In a famous study of US law schools, cited by Nguyen, the sociologists Wendy Espeland and Michael Sauder showed how a ranking system introduced in 2010 destroyed the diverse ecosystem that had developed over the past century, as every school started chasing the same “thin metrics”. The programs on offer became homogenised and less accessible to students with different ideas about what they wanted from a legal education and career. Students stopped reflecting on what they themselves cared about and simply assumed they should go to the “best” school, as defined by the ranking.
Nguyen isn’t against quantification or technology and his paper is by no means a crude rant against the spread of metrics. Neither does he pretend that our values can ever be totally authentic or autonomous. We always take them from elsewhere, to some extent. But he does believe that value capture, in the form he describes, comes at a cost to happiness and human flourishing - that over time, it induces boredom, worry, and ennui. Why? Because it prevents us from achieving a fine fit between our values and our unique circumstances.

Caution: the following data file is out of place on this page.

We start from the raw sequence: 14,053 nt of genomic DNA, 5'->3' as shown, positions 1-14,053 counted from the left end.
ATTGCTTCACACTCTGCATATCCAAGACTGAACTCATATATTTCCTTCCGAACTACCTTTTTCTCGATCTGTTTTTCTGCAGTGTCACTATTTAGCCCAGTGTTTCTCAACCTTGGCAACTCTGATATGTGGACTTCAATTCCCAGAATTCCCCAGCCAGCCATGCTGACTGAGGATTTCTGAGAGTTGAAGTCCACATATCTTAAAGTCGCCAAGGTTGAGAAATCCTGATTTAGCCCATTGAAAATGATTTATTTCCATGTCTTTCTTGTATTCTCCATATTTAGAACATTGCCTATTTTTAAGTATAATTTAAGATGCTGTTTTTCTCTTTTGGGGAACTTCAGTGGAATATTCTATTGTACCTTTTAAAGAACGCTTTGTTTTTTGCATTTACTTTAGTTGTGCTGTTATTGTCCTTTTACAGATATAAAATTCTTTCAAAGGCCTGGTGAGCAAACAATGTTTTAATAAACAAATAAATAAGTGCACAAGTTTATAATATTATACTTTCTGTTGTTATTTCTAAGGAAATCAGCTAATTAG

Without the constant presence of metrics, you discover what makes you happy in a kind of meandering conversation with the world. As I’ve noted before, the example of artistic development is helpful. If you’re a pop musician, you try out different styles and approaches, sometimes taking off in the wrong direction, other times hitting gold by accident - that’s how you discover your own voice. But if the game is to get a certain number of downloads on Spotify, then you have to accept Spotify’s definition of a successful pop artist, and write songs that fit its metrics.1 Your self-development is stunted. You feel unfulfilled as a result.